Grey Nuns Hospital leads in being ‘Baby Friendly’
International accreditation for promoting breastfeeding for new mothers
It’s a practice as old as time, and though it never went away, it’s making a ‘comeback’ of sorts.
The Grey Nuns Community Hospital is the largest full-service hospital in Canada, and only one of less than 200 worldwide, to receive a “Baby-Friendly” designation by the World Health Organization and the Breastfeeding Committee for Canada.
The Grey Nuns received its official designation on Dec. 13. The Misericordia Community Hospital and the Bonnyville Health Centre are also in their final stages of completing their accreditation. It’s part of an international initiative to protect, promote and support breastfeeding as a choice for mothers.
“It has been re-energized as the best, safest way to feed your baby,” said Margaret Salopek, a clinical nurse educator with the Grey Nuns Hospital. “Mothers have a choice. The best thing you can do is provide them with information that they can make an informed choice.”
To receive this, the hospital had to implement 10 steps that all work towards supporting new mothers with breastfeeding, including 20 hours of staff education and training – from doctors and nurses to the housekeeping staff, who can direct mothers to the third-floor lounge where they can breastfeed in private if they wish.
Salopek said staff at the Grey Nuns Hospital have been working on the Baby-Friendly accreditation for years, and the hospital was chosen in part because of its volume. There are an estimated 600 babies delivered each month at the Grey Nuns Hospital – more than 6,000 per year.
Even before her daughter was born, Melanie Borys knew that she would try to breastfeed her baby as much as she could. When she heard about the health benefits, there was no question.
“It was reinforced after I heard about all the health benefits of momma’s milk for baby, that solidified our choice,” said Borys, who had her daughter Katerina at the Grey Nuns six months ago.
“The baby gets all the momma’s antibodies and it helps their immune system right off the bat because the babies are susceptible to illness. With that extra boost she can help fight that off, and get the nutrients from the milk.”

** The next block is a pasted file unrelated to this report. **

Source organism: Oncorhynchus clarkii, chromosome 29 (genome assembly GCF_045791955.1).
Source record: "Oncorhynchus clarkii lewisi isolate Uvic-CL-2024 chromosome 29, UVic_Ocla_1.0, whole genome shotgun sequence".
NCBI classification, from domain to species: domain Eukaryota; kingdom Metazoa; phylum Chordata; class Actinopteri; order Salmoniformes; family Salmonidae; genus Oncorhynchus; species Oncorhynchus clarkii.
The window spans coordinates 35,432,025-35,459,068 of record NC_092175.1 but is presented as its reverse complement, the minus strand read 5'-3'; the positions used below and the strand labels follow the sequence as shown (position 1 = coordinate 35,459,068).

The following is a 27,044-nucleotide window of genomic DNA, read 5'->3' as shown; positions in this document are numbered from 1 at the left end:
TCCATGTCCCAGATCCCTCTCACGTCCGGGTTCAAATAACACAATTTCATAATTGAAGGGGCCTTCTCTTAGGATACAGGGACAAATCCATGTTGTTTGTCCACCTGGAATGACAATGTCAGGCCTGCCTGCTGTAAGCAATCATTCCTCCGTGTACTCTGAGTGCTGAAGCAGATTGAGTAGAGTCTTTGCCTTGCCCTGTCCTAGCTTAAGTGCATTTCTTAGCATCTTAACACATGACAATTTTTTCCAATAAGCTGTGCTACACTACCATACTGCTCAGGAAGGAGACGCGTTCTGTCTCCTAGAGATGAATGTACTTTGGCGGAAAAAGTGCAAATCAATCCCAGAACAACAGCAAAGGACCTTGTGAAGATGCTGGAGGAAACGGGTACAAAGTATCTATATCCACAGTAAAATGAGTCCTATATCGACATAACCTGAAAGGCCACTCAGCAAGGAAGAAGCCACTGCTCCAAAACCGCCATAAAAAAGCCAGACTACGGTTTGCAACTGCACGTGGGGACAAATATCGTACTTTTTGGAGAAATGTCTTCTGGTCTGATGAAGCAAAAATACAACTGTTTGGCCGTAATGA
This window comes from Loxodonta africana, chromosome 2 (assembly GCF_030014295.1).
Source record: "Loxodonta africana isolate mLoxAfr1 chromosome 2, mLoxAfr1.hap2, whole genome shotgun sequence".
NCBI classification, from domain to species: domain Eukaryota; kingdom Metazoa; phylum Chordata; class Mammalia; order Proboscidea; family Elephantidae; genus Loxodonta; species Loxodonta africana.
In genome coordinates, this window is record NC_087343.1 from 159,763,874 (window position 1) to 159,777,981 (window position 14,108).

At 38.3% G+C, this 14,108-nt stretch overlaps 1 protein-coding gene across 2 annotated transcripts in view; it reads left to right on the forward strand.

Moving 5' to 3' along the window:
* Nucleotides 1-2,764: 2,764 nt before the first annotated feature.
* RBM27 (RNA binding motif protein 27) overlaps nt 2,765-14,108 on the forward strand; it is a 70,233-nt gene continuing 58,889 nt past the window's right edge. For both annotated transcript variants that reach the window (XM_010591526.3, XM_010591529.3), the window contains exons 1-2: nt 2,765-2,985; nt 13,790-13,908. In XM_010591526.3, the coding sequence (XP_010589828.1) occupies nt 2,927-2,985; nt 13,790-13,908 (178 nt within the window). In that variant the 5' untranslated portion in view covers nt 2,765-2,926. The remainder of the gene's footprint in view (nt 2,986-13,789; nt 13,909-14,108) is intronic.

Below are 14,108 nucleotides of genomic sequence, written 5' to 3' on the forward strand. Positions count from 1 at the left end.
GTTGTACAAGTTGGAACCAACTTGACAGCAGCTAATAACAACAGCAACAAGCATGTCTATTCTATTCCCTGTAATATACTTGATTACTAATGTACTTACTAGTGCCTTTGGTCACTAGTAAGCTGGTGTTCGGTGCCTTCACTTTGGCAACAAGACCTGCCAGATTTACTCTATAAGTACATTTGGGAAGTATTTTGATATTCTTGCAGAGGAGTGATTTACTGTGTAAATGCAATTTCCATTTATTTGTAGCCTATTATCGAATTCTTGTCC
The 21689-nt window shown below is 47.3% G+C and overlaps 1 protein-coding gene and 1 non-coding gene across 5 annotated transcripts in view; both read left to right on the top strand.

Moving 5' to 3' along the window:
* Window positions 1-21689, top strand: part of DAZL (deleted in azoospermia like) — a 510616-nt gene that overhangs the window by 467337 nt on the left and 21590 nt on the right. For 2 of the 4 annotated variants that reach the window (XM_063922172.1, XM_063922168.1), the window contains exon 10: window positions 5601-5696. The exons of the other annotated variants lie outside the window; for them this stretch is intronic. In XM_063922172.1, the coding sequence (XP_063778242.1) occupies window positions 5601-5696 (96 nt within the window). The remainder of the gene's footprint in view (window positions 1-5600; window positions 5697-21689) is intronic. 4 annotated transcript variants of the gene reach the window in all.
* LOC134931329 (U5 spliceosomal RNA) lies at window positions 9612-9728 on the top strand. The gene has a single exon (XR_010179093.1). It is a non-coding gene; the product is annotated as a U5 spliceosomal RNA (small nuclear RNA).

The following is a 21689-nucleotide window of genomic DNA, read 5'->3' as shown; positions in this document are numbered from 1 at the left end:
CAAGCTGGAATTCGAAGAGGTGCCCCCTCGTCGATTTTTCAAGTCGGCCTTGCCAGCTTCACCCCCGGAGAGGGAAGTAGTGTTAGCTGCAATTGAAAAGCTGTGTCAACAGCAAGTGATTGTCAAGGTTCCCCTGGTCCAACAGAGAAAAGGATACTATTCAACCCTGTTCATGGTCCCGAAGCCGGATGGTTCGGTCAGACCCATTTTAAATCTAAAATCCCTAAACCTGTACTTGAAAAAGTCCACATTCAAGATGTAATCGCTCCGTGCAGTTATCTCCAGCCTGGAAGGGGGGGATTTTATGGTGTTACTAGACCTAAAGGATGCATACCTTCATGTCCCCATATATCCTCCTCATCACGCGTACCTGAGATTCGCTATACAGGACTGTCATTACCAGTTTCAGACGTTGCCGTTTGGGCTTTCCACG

Salopek said research shows that the colostrum in breast milk has many health benefits. “It’s like baby’s first immunization, without the needle.”
Covenant Health says the Baby-Friendly designation is a strong step towards better care and support for all mothers, and that breastfeeding has a number of benefits, including long-term protection from illness, faster healing after delivery and bonding between mother and baby.
The World Health Organization and the Breastfeeding Committee of Canada recommend breastfeeding exclusively for the first six months. To help moms with their breastfeeding goals, new babies are put skin-to-skin with their moms at delivery until after the first feed.
“I noticed it helped calm her down with her anxieties, and me as well, to create that bond between us and calm us both down,” Borys said. “And learning then her cues, because they don’t have a little manual. They don’t know how to speak yet and articulate what they want. The other part of this initiative is to learn your baby and what he or she needs.”
Salopek said that skin-to-skin contact also releases the hormone oxycontin that calms both the mother and the baby. “When they are in skin to skin, their heart rates go down, the blood sugar stabilizes, their respirations slows down and they are just like ‘Aah’, just peaceful.”
Salopek does note that breastfeeding is a “learned behaviour” for both mother and the baby, and it may take some time, just like it did for Melanie Borys.
“You kind of see pictures and diagrams and you’re like ‘Well it can’t be that bad’,” Borys said. “After she was born, the nurses were so compassionate, so helpful. So loving and caring to both Katerina and I to show us how to breastfeed and how to get a proper latch. Katerina had a tendency to roll her lips so we had to figure out how to keep her lip down and get a proper latch. Once she figured it out, it was really easy. She’s doing really well.”
Salopek said breastfeeding is especially important in developing countries, and in disaster situations, such as the fires in Fort McMurray in 2016. In those cases, the electricity, sterile water and heat needed to prepare infant formula may not be available.
In some cases, mothers can’t or prefer not to breast feed, so they use infant formula instead. Salopek said the Grey Nuns Hospital will continue to respect the choice of mothers. “They’re still going to make the best decision for them and their family because that’s what they do.”
Nevertheless, the Baby-Friendly designation is about keeping mothers informed so they can make the best individual choice – and Salopek sees it as part of the mission of Grey Nuns staff.
“I’ve got to be a good steward to make sure things that we started in this world are left in better condition when we leave it, and that people have the best start possible.”